An Automated System for Measuring Microphysical and Radiative Cloud Characteristics from a Tethered Balloon

Award Information
Department of Energy
Award Year:
Phase I
Agency Tracking Number:
Solicitation Year:
Solicitation Topic Code:
Solicitation Number:
Small Business Information
Spec Incorporated
3022 Sterling Circle, Suite 200, Boulder, CO, 80301
Hubzone Owned:
Minority Owned:
Woman Owned:
Principal Investigator:
R. Paul Lawson
Principal Investigator
(303) 449-1105
Business Contact:
R. Paul Lawson
Principal Investigator
(303) 449-1105
Research Institution:
60195 Climatological studies in both the Arctic and Antarctic show that global warming is having a dramatic effect on the rate of ice melt in polar regions. Polar clouds appear to play a crucial role in contributing to the formation of melt ponds; however, long-term, in situ measurements of microphysical and radiative properties of polar clouds are not possible with research aircraft, due to their limited flight duration. This project will develop a tethered balloon cloud particle imager (TBCPI) that is capable of operating for extended periods while recording high-definition digital images of cloud particles. Phase I tested a tethered balloon system that is capable of making long-term in-situ microphysical and radiative measurements in polar clouds. In addition, a TBCPI was designed that is capable of operating for extended periods while recording high-definition digital images of cloud particles. In Phase II, the TBCPI will be built and integrated with a meteorology/radiation/position sensor package. A demonstration field project will be conducted to collect meteorological, microphysical, and radiative data in wintertime stratus clouds using the tethered-balloon system. These measurements will be compared with in-situ measurements made using a research aircraft. The field program will demonstrate the ability of the tethered balloon system to collect long-term in-situ cloud data in conditions similar to those encountered in polar regions during summertime. Commercial Applications and Other Benefits as described by the awardee: Stand-alone, tethered-balloon data collection stations could be deployed at several locations in high latitudes to collect statistically significant sets of microphysical and radiation data in clouds. These measurements are needed in the Arctic by the DOE Atmospheric Radiation Measurement (ARM) program and by similar programs planned for the Antarctic. A spin-off instrument that operates unattended in petroleum-fueled power plant stacks could provide considerable savings by monitoring effluent and adjusting fuel controllers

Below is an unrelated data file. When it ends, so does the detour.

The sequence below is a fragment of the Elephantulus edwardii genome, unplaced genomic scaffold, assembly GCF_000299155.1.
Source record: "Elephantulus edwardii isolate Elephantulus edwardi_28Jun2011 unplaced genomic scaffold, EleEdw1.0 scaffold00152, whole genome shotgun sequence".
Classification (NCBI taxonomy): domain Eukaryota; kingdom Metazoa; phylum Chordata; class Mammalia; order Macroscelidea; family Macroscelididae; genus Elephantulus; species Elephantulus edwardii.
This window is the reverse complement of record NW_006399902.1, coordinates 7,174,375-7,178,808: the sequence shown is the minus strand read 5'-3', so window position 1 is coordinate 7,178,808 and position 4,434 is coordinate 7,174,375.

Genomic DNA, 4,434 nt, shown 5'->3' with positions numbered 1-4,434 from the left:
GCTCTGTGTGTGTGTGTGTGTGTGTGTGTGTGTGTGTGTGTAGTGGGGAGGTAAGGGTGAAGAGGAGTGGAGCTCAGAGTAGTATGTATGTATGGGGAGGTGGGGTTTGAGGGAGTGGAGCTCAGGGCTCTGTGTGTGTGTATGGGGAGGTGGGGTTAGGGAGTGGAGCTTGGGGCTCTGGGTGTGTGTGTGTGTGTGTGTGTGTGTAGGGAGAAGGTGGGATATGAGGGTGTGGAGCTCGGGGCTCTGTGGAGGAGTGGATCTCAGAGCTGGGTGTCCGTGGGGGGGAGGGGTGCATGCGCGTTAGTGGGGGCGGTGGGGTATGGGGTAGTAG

* information listed above is at the time of submission.

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